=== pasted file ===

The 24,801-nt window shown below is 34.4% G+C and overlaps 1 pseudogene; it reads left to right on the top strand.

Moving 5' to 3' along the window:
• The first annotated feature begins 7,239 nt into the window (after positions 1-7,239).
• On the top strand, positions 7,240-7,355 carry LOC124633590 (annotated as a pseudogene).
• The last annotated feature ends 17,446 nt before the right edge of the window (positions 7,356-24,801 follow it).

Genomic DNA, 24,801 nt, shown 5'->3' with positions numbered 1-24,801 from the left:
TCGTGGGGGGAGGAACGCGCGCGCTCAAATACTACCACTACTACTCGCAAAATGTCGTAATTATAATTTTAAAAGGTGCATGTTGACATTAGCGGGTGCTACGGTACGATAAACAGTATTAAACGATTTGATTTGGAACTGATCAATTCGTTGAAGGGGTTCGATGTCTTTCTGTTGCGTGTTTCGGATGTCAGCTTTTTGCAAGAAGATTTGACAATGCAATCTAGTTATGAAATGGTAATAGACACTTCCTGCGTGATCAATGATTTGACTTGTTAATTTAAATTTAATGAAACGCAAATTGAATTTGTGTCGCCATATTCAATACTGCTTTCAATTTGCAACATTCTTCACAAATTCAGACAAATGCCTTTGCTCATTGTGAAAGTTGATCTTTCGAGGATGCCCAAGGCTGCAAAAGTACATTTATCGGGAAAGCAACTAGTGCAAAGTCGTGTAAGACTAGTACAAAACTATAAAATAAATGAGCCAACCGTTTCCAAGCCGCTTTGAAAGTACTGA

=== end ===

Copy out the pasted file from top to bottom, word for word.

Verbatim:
The 24,801-nt window shown below is 34.4% G+C and overlaps 1 pseudogene; it reads left to right on the top strand.

Moving 5' to 3' along the window:
• The first annotated feature begins 7,239 nt into the window (after positions 1-7,239).
• On the top strand, positions 7,240-7,355 carry LOC124633590 (annotated as a pseudogene).
• The last annotated feature ends 17,446 nt before the right edge of the window (positions 7,356-24,801 follow it).

Genomic DNA, 24,801 nt, shown 5'->3' with positions numbered 1-24,801 from the left:
TCGTGGGGGGAGGAACGCGCGCGCTCAAATACTACCACTACTACTCGCAAAATGTCGTAATTATAATTTTAAAAGGTGCATGTTGACATTAGCGGGTGCTACGGTACGATAAACAGTATTAAACGATTTGATTTGGAACTGATCAATTCGTTGAAGGGGTTCGATGTCTTTCTGTTGCGTGTTTCGGATGTCAGCTTTTTGCAAGAAGATTTGACAATGCAATCTAGTTATGAAATGGTAATAGACACTTCCTGCGTGATCAATGATTTGACTTGTTAATTTAAATTTAATGAAACGCAAATTGAATTTGTGTCGCCATATTCAATACTGCTTTCAATTTGCAACATTCTTCACAAATTCAGACAAATGCCTTTGCTCATTGTGAAAGTTGATCTTTCGAGGATGCCCAAGGCTGCAAAAGTACATTTATCGGGAAAGCAACTAGTGCAAAGTCGTGTAAGACTAGTACAAAACTATAAAATAAATGAGCCAACCGTTTCCAAGCCGCTTTGAAAGTACTGA